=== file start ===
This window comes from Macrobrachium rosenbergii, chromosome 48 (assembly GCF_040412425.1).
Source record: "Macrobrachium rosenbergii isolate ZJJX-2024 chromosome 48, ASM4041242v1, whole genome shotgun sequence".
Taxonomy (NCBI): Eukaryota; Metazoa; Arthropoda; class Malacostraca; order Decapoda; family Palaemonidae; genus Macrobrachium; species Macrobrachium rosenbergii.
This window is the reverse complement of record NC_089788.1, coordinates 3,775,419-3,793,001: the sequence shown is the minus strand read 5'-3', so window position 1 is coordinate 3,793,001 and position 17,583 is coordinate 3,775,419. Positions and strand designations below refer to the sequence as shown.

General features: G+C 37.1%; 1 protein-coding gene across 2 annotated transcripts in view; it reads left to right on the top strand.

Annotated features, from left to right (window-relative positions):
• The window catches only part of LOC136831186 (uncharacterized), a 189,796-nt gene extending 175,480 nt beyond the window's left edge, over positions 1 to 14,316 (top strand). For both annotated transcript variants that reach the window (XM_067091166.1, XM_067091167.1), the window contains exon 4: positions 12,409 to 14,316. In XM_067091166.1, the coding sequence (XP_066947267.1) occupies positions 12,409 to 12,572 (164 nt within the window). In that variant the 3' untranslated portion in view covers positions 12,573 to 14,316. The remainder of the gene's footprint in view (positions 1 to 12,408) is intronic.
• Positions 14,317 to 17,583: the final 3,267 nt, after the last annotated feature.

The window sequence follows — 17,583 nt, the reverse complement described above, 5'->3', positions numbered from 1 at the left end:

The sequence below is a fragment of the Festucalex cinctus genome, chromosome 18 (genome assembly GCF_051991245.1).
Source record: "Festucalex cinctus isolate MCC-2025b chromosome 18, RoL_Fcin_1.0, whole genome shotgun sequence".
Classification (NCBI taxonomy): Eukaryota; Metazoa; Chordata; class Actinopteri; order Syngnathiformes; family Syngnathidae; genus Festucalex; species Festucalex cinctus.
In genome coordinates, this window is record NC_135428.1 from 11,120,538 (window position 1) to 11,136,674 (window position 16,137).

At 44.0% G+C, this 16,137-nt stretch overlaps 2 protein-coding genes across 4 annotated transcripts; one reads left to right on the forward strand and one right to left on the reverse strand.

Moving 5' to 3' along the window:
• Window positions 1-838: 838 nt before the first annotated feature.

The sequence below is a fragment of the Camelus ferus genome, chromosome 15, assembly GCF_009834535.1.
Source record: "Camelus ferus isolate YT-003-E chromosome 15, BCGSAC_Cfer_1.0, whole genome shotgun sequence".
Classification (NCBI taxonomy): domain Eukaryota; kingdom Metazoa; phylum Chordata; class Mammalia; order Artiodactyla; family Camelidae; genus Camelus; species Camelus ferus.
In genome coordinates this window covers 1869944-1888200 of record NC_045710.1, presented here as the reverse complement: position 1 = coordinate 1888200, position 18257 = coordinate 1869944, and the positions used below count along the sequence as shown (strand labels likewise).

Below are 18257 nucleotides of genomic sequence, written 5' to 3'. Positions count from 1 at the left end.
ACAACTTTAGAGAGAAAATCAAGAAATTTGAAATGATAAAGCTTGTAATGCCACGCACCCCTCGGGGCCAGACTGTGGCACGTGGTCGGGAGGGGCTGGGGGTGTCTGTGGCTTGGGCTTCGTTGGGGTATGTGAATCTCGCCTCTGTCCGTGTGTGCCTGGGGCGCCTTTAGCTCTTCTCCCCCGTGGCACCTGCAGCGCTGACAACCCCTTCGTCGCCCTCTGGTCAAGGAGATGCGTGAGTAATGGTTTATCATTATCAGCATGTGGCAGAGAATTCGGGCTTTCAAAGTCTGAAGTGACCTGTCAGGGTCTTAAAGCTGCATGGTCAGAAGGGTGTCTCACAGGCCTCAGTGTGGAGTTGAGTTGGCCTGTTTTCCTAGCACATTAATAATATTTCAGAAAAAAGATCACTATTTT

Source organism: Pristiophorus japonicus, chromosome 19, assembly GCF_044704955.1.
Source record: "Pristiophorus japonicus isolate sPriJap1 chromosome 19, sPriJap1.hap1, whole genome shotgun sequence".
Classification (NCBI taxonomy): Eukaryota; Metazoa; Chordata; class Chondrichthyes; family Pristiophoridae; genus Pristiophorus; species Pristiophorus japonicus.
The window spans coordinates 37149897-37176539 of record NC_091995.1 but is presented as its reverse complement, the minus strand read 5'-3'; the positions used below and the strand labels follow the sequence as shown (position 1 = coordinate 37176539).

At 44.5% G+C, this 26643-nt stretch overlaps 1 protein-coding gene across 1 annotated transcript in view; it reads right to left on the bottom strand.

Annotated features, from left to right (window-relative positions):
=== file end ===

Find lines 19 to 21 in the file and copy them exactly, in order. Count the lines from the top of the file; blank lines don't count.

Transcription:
Classification (NCBI taxonomy): domain Eukaryota; kingdom Metazoa; phylum Chordata; class Mammalia; order Artiodactyla; family Camelidae; genus Camelus; species Camelus ferus.
In genome coordinates this window covers 1869944-1888200 of record NC_045710.1, presented here as the reverse complement: position 1 = coordinate 1888200, position 18257 = coordinate 1869944, and the positions used below count along the sequence as shown (strand labels likewise).

Below are 18257 nucleotides of genomic sequence, written 5' to 3'. Positions count from 1 at the left end.